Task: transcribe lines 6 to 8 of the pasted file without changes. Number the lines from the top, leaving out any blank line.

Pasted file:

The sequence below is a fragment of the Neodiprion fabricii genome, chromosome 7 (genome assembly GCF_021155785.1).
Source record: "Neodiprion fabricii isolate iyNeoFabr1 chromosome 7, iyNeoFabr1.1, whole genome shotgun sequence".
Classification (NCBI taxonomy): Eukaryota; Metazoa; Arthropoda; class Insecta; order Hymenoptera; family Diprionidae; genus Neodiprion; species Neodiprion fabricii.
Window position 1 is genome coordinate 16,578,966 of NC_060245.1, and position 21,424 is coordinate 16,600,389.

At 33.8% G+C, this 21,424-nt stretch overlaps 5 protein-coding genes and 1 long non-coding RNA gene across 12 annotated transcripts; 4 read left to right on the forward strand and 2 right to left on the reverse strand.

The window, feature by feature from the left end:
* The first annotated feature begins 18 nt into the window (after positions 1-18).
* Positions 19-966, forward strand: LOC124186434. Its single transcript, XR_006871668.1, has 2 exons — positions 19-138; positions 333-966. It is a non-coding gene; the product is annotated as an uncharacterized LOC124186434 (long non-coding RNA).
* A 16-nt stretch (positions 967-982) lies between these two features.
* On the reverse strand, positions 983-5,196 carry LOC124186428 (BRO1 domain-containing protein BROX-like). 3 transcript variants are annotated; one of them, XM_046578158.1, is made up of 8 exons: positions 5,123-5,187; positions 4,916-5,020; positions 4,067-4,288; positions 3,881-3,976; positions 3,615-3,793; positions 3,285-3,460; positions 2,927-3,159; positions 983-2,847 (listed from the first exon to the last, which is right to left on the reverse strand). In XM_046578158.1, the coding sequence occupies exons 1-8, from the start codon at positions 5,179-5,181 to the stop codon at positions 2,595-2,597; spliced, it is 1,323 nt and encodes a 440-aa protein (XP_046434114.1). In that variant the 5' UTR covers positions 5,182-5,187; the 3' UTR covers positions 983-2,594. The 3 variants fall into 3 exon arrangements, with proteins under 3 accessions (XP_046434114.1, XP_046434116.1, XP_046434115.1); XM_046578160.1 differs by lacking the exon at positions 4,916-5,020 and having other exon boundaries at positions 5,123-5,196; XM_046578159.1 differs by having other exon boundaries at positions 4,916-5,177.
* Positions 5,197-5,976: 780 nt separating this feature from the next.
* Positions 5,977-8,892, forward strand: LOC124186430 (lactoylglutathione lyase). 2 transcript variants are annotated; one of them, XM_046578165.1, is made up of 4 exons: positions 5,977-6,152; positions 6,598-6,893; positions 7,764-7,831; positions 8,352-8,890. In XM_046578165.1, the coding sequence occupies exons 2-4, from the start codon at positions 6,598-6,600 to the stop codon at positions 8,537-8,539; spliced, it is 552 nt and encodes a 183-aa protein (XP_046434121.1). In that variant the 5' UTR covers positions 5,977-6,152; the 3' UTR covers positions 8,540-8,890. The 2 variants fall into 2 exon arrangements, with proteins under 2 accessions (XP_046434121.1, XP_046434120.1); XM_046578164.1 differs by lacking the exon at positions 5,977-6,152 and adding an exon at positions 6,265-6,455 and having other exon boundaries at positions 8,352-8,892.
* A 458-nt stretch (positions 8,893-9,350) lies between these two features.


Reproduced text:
The window, feature by feature from the left end:
* The first annotated feature begins 18 nt into the window (after positions 1-18).
* Positions 19-966, forward strand: LOC124186434. Its single transcript, XR_006871668.1, has 2 exons — positions 19-138; positions 333-966. It is a non-coding gene; the product is annotated as an uncharacterized LOC124186434 (long non-coding RNA).